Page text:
I remembered the lead up to the maze. It had been the only choice I could make at the time, but it still felt as if there must have been another choice, somewhere, that I could have made. I just needed to find it.

Having suffered through it I was standing here on the other side and I suddenly realised how the world didn’t look any different. Why should it though, I had been fighting to get back here after all. It was the world I wanted to get to. Wasn’t it?

I looked at where I had just been and then in the direction I was headed. I glanced down at my armour. I still had to carry that with me. I didn’t want to lose it, I had fought hard to earn it. Surely it would be good for something in the future. Nothing hard won was ever a waste.

Piece by piece with stiff, cracked fingers I put the armour back on. It covered the bruises and cuts and kept some of the smell encased. That would be good as I travelled. I tested how fast I could walk. Not too fast.

Once it was all back on I set my gaze on my destination. Once I was there, with my family and friends, I would be able to rest. Possibly.

Well, maybe not right away.

But it would happen. I just had to get there first.

I had survived the maze. But I still had a way to go. I put one foot in front of the other and started walking.

I still couldn’t believe the world didn’t seem brighter. It was the same world I had left when I went into the maze. I was just on the other side.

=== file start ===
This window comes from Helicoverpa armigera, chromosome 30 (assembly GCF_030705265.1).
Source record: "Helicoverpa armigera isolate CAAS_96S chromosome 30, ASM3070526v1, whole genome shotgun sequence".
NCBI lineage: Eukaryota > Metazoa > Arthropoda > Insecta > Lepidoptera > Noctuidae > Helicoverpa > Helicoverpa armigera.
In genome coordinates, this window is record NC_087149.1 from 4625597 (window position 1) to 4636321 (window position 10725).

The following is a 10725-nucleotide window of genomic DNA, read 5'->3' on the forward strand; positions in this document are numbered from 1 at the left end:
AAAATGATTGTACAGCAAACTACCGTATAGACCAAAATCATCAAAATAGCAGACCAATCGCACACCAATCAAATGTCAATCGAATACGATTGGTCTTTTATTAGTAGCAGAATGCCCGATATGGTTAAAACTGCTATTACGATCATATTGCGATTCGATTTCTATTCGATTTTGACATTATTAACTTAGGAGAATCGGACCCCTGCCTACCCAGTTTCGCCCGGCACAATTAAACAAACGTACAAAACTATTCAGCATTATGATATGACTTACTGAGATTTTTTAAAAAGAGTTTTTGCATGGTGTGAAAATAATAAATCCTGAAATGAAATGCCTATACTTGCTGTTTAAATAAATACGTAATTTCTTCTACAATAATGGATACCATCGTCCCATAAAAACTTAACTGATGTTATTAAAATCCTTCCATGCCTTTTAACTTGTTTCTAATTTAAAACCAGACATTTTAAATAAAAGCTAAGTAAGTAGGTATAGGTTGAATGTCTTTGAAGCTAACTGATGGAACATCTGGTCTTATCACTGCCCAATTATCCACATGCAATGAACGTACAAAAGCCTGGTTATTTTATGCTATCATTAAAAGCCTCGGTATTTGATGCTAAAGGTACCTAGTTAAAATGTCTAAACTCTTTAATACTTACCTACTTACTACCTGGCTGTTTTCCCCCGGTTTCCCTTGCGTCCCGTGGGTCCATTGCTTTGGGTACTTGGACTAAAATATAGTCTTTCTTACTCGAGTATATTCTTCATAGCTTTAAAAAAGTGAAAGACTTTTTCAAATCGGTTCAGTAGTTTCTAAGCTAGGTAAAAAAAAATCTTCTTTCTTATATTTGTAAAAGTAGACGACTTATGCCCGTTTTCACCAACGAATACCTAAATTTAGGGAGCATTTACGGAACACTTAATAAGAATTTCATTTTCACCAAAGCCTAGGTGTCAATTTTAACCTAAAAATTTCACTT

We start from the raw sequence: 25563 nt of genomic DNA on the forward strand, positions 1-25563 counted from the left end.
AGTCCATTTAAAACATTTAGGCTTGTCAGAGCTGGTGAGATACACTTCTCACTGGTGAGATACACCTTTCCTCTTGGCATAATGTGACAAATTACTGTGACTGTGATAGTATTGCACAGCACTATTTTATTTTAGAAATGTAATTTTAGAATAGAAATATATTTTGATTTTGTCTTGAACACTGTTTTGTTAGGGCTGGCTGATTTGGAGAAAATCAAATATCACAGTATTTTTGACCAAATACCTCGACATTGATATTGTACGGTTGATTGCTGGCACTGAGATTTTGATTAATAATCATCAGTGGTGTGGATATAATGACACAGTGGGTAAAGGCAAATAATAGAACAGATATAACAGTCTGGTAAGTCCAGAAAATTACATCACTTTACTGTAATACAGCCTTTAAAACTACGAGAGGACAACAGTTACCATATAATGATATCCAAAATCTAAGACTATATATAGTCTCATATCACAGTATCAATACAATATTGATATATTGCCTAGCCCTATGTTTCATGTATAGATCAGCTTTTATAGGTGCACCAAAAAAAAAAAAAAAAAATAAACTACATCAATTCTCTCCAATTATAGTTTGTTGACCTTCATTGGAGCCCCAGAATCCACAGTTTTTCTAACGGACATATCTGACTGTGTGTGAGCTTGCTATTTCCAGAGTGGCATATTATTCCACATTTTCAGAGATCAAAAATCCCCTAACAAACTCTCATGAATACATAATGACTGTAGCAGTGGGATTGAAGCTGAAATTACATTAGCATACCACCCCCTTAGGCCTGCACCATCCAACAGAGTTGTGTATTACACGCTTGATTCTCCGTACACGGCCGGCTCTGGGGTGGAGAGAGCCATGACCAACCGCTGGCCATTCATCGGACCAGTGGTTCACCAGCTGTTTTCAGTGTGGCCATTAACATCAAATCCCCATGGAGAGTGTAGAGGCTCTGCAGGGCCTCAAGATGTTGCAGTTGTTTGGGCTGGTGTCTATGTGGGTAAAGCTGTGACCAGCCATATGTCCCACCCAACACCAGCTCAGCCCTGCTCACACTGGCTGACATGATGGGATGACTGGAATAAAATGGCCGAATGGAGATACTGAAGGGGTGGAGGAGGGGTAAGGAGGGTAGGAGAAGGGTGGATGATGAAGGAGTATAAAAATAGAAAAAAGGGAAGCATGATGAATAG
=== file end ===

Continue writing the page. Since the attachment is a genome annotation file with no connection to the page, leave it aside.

Image from and used under Creative Commons

The Priceless Cabin Beyond The Water (part 1)

The peeling paint on the wooden sign told them this was the registration office. Alessa’s father steered her inside, hand on her shoulder. There were other people waiting so they joined the end of the line. She stroked her baby brother Isaac’s head when he stirred in the papoose she wore. The floor was dusty and the windows dim. An old crone with stringy hair was behind the tall desk. Everyone talked in whispers except her. She loudly proclaimed when someone was registered, that the departure date she had given them was not for sale, for swapping and absolutely under no circumstances were they to miss it.
When Alessa and her father reached the desk the crone looked them over and sighed.
“All departees need to be present at registration.” Her father sagged slightly.
“We are.” He gave their names. She presented wooden tokens. Each had a date scratched into it and their names freshly added. They got the same speech about the dates.
“Excuse me?” Alessa stuttered. The crone had to lean forward to see her properly. “What if we die before our date?”
“Then you don’t have to worry about missing it do you? A blacksmith can make it into a metal token if you prefer.”
“For free?”
“No. Next!”
Thoroughly dismissed they made their way back out onto the dirt street. The buildings were nicer here, stone and clay. She had hoped the people would all be nicer too. At the outskirts of town an old man had spat on them and shambled back inside a lean to when asked for directions. They’d carried on in silence. The proprietor of the hostel they’d found had encouraged them to go straight to registration to get earlier dates. Aware the children were tired and hungry, Father had seen to them first.
“Back to the hostel?” She asked.
“No, there is daylight left. We can explore. And if we find anyone hiring a carpenter, all the better.”
“Because carpenters are always useful. That’s why you trained as one.”
“Correct, my darling.” He bestowed a rare smile on her and she felt like she was glowing. “Shall I take Isaac?”